2nd Sunday of Easter

April 3, 2005
See Also: 
Reading 2: 
Psalm 16
Reading 3: 
I Peter 1:3-9 or Acts 2:14a, 22-33
Reading 4: 
John 20:19-30
By Bruce G. Epperly

Scripture is a living document, raising as many questions as answers, for both the preacher and her or his congregation. Fidelity to the scriptural witness is reflected in the seriousness with which we respond to its message, whether with doubt, affirmation, or repentance and transformation. In a world in which many see biblical faith as static and absolute, process and progressive Christians are challenged to reclaim the lively dialogue that was at the heart of the Hebraic and early Christian encounters with scripture. As a lively reflection of the divine-human adventure, the spiritual canon of scripture is never closed, but always revealing something new and surprising in our study, embodiment, and preaching.

Divine Plan or Holy Adventure?

As process thinkers, we are tempted to dispense with the reading from Acts. It raises too many questions for a twenty minute sermon. But, we may choose to enter the storm precisely because the waters are troubled. The problem is early in the text: “this man [Jesus], handed over to you [the Jewish religious leaders and Roman governmental leaders] according to the definite plan and foreknowledge of God, you crucified and killed…” This statement parts the waters between process thinkers and many of their Christian companions. Put simply, “was Jesus born to die? Did God plan the cross from eternity to remedy the consequences of human sin?” Put another way, “was Jesus’ sole purpose in life to die for our sins? Was his teaching and healing ministry just an after thought?”

Progressive and process Christians see our planet’s history as part of a holy adventure in which God and creation are constantly responding to one another. Through every event in life, God is seeking healing, wholeness, and justice. Though the concrete embodiment of God’s quest differs from age to age, place to place, and moment to moment, still God seeks abundant life in every situation. As the Apostle Paul would proclaim, “in all things God works for good.” (Romans 8:28)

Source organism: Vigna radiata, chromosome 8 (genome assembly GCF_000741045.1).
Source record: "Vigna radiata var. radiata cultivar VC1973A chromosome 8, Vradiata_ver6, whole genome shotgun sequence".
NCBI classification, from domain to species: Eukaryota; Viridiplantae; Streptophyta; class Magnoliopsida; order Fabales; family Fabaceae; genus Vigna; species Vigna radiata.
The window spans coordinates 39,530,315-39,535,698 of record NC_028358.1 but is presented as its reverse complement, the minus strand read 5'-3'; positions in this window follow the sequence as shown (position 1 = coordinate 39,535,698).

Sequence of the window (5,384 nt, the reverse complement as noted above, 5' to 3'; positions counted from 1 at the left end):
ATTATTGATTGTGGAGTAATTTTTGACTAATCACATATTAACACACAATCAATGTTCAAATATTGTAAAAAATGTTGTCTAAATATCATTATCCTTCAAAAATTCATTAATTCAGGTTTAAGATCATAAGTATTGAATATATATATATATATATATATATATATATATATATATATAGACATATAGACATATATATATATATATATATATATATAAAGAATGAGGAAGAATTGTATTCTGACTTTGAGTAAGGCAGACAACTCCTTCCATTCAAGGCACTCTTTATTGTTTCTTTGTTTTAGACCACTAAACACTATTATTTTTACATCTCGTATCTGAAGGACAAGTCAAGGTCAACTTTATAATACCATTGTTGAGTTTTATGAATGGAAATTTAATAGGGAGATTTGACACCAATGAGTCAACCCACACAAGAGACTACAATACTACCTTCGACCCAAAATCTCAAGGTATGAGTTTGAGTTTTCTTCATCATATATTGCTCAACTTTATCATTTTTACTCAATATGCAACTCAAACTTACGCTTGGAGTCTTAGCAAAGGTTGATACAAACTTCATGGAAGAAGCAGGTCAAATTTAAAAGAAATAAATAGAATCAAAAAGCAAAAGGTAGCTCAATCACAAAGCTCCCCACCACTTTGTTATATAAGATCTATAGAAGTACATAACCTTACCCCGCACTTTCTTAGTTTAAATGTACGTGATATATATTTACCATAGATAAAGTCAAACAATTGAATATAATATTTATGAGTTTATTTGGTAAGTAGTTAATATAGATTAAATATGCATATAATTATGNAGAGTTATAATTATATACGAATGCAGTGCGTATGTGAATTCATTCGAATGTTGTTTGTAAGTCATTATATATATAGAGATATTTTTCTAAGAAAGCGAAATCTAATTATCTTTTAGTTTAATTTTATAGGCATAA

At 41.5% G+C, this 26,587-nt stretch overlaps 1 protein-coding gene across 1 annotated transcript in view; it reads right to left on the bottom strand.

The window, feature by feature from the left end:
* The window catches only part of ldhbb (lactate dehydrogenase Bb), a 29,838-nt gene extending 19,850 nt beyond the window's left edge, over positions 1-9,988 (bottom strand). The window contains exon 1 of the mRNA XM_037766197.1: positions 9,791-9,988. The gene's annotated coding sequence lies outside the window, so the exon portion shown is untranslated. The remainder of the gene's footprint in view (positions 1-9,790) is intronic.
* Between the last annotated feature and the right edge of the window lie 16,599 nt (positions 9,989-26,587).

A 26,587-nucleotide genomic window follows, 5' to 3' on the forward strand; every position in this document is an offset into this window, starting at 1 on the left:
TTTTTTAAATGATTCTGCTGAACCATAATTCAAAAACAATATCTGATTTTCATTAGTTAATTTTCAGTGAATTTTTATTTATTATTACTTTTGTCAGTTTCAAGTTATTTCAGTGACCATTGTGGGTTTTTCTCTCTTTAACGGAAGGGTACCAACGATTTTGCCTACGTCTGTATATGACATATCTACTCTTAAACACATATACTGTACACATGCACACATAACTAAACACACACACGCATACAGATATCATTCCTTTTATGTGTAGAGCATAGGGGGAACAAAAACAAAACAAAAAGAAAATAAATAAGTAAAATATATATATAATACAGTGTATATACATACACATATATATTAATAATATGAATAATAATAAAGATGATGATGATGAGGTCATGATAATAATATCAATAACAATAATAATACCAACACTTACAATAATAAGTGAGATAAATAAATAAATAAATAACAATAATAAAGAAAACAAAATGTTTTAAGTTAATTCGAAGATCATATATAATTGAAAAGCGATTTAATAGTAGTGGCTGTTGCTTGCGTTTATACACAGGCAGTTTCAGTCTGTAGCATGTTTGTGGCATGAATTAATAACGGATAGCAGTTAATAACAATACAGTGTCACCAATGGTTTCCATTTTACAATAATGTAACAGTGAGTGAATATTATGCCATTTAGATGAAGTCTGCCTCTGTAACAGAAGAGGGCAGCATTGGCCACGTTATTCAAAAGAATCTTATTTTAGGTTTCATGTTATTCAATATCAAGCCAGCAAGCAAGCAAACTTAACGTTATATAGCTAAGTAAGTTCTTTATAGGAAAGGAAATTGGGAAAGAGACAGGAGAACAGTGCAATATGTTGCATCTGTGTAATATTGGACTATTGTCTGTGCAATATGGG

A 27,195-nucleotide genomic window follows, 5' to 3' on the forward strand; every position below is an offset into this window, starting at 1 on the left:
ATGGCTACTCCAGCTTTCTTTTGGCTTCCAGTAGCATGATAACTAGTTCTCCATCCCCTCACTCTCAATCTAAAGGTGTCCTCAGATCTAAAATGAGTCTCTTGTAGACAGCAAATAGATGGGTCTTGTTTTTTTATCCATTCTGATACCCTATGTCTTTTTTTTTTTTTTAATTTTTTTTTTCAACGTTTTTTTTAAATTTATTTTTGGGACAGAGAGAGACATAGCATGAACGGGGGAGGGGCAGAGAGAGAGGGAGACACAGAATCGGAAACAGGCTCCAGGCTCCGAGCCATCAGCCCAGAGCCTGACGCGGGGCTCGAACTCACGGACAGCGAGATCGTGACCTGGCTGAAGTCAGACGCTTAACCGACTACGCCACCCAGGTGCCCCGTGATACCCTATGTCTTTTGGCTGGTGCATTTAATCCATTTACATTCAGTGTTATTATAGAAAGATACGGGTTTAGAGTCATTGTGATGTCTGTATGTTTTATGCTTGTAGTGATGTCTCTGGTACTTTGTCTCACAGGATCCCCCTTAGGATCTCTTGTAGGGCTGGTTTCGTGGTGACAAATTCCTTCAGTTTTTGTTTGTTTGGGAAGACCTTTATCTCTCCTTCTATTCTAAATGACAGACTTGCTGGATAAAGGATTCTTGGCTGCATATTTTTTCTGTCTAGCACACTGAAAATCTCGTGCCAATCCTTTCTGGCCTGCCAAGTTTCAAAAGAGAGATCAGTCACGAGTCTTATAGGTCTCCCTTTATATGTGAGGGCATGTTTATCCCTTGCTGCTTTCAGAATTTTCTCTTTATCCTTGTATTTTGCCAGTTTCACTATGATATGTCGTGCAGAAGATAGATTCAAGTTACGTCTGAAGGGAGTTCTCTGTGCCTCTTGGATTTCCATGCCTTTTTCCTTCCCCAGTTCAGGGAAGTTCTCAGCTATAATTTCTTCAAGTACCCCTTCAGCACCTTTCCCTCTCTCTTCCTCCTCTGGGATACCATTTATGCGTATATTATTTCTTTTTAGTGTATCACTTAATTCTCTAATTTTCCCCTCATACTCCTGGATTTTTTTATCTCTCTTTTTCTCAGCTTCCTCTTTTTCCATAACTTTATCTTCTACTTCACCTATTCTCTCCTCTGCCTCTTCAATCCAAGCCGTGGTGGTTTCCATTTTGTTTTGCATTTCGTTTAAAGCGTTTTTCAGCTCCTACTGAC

In light of these affirmations, we can affirm that while God may have envisaged the possibility that Jesus’ teaching, healing, and radical hospitality might lead to persecution and death, there was always a possibility that humankind might take another path or Jesus make another choice. Still, even when the religious and political leaders arrested and tried Jesus, God was at work in Jesus’ life as well as in the community’s faith to bring good out of that hideous situation.

I believe that Jesus, like ourselves, had choices. This seems to be the biblical approach as well. Jesus as a whole person fully in relationship with God contemplated alternative paths and prayed that he might escape the pain of the cross. But, fidelity to his mission called him to face arrest and crucifixion. In our time, Martin Luther King spoke of the possibility of his own death, but rather than retreating to the safety and longevity of a northern seminary, he travels to Memphis where he is assassinated. Our faith and commitments have consequences. These, like our decisions, are not preordained, but are guided and used by God on the pathway to spiritual transformation and mending the world.

A predestined Jesus provides little inspiration for our lives and raises issues of divine violence and child abuse. We find hope in one who, like ourselves, is confronted by difficult decisions,  but maintains his fidelity to God’s calling in his life. A Christ with choices opens the door for reclaiming the Orthodox image of “divinization” - by living through all the stages of life from birth to death, Jesus Christ makes every moment of life holy, even those where God seems most hidden. Further, when we understand the cross as part of God’s holy adventure, rather than a predestined event, we are inspired to encounter God in our own moments of darkness and pain. God is present in the suffering of the cross and the transformation of Easter – in the first century and in our time.